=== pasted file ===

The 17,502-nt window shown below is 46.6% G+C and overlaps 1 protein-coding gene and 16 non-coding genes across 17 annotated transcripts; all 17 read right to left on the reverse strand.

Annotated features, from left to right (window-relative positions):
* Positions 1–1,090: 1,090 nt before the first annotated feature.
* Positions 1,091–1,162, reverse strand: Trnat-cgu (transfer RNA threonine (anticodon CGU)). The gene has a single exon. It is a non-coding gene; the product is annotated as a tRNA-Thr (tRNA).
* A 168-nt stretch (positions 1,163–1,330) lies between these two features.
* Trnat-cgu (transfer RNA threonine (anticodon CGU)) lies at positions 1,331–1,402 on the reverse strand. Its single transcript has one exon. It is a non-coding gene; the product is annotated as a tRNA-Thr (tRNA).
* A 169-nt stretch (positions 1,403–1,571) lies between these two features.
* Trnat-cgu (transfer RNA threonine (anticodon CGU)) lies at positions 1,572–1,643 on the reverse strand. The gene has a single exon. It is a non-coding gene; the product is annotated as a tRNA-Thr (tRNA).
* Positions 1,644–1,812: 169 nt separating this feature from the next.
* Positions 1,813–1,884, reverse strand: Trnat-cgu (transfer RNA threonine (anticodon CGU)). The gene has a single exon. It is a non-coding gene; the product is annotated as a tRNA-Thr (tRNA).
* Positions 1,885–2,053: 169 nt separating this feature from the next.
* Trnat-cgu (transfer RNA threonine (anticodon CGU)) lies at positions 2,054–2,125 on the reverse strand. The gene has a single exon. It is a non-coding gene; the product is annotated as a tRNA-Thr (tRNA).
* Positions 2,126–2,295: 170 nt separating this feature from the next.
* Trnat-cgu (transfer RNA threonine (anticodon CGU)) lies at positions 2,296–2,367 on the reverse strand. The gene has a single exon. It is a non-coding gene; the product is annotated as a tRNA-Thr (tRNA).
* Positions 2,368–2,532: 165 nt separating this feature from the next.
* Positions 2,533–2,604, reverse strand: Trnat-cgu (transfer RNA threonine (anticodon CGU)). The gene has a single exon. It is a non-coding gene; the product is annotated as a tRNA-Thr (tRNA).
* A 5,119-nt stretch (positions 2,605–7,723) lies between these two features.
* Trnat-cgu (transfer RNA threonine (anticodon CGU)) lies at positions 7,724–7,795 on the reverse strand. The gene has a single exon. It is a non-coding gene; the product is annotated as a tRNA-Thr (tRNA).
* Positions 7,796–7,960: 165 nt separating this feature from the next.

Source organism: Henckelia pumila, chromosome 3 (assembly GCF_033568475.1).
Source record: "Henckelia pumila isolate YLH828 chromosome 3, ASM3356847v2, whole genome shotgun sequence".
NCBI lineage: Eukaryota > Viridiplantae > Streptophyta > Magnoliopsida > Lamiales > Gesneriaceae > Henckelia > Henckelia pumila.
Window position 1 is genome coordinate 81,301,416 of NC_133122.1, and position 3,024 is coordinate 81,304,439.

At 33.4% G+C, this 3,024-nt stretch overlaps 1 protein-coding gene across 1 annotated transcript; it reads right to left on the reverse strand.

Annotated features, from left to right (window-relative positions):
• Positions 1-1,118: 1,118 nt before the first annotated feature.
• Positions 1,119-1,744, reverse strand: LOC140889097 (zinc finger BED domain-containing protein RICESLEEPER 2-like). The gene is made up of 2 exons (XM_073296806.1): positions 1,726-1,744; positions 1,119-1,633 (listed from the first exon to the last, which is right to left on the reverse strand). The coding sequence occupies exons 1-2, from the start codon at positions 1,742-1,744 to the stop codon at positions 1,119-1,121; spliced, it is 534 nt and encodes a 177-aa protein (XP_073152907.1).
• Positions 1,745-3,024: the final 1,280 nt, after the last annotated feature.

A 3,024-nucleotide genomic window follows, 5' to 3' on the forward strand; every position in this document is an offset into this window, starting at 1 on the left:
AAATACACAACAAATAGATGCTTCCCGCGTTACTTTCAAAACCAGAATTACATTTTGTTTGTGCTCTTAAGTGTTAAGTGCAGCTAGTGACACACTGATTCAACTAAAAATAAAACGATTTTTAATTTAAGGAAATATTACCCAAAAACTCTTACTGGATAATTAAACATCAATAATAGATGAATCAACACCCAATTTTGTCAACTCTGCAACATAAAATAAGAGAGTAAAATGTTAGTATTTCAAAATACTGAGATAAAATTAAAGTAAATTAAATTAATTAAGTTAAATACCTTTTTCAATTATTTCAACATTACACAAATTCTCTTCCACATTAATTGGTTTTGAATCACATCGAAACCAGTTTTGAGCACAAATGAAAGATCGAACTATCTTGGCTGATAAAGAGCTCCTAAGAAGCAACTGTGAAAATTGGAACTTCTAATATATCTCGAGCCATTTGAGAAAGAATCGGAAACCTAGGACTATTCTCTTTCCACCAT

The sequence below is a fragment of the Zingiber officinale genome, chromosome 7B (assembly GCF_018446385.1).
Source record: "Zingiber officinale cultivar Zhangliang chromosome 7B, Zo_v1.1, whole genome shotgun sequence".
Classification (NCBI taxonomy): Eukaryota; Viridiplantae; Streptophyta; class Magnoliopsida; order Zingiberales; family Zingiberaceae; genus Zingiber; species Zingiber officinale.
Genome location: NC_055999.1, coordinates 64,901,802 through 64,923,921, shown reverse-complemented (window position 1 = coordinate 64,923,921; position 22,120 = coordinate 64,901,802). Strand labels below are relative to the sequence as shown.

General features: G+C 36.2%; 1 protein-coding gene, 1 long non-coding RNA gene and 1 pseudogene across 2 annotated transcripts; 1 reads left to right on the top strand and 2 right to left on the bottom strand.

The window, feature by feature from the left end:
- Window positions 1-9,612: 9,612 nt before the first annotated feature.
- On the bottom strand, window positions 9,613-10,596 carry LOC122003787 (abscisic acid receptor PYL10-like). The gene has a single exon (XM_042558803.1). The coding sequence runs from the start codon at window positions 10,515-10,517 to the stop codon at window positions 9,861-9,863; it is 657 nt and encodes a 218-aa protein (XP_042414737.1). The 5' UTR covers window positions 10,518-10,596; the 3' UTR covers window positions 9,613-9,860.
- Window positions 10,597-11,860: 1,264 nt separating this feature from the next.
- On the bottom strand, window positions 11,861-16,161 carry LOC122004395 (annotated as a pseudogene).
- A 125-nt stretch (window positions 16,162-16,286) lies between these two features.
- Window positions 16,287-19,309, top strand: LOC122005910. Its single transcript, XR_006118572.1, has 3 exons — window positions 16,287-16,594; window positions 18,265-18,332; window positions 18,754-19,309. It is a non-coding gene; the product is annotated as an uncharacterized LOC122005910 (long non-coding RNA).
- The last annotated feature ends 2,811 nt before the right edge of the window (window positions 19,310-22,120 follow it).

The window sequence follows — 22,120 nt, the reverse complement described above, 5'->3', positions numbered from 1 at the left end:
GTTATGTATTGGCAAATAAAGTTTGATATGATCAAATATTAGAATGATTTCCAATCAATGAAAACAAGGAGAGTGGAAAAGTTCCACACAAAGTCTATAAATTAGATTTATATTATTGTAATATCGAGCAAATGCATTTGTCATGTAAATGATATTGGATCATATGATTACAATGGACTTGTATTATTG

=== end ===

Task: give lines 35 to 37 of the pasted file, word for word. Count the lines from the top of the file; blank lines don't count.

General features: G+C 36.2%; 1 protein-coding gene, 1 long non-coding RNA gene and 1 pseudogene across 2 annotated transcripts; 1 reads left to right on the top strand and 2 right to left on the bottom strand.

The window, feature by feature from the left end:
- Window positions 1-9,612: 9,612 nt before the first annotated feature.